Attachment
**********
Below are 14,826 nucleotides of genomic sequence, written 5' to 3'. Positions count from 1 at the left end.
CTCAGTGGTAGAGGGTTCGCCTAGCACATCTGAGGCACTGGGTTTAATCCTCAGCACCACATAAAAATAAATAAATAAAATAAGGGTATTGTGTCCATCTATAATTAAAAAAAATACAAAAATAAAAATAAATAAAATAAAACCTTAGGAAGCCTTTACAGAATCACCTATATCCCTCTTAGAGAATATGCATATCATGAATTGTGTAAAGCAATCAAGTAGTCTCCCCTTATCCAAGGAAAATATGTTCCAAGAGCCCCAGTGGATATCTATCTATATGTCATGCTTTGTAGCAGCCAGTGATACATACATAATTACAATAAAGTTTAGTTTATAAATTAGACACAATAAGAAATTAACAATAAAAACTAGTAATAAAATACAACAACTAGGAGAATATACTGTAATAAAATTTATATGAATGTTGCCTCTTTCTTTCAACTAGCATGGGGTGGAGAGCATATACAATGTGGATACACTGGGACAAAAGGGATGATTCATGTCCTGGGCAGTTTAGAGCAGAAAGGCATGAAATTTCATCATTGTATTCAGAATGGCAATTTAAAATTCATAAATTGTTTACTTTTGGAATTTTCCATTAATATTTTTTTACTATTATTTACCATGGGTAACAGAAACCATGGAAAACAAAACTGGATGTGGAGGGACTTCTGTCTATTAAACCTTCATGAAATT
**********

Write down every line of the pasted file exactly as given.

Below are 14,826 nucleotides of genomic sequence, written 5' to 3'. Positions count from 1 at the left end.
CTCAGTGGTAGAGGGTTCGCCTAGCACATCTGAGGCACTGGGTTTAATCCTCAGCACCACATAAAAATAAATAAATAAAATAAGGGTATTGTGTCCATCTATAATTAAAAAAAATACAAAAATAAAAATAAATAAAATAAAACCTTAGGAAGCCTTTACAGAATCACCTATATCCCTCTTAGAGAATATGCATATCATGAATTGTGTAAAGCAATCAAGTAGTCTCCCCTTATCCAAGGAAAATATGTTCCAAGAGCCCCAGTGGATATCTATCTATATGTCATGCTTTGTAGCAGCCAGTGATACATACATAATTACAATAAAGTTTAGTTTATAAATTAGACACAATAAGAAATTAACAATAAAAACTAGTAATAAAATACAACAACTAGGAGAATATACTGTAATAAAATTTATATGAATGTTGCCTCTTTCTTTCAACTAGCATGGGGTGGAGAGCATATACAATGTGGATACACTGGGACAAAAGGGATGATTCATGTCCTGGGCAGTTTAGAGCAGAAAGGCATGAAATTTCATCATTGTATTCAGAATGGCAATTTAAAATTCATAAATTGTTTACTTTTGGAATTTTCCATTAATATTTTTTTACTATTATTTACCATGGGTAACAGAAACCATGGAAAACAAAACTGGATGTGGAGGGACTTCTGTCTATTAAACCTTCATGAAATT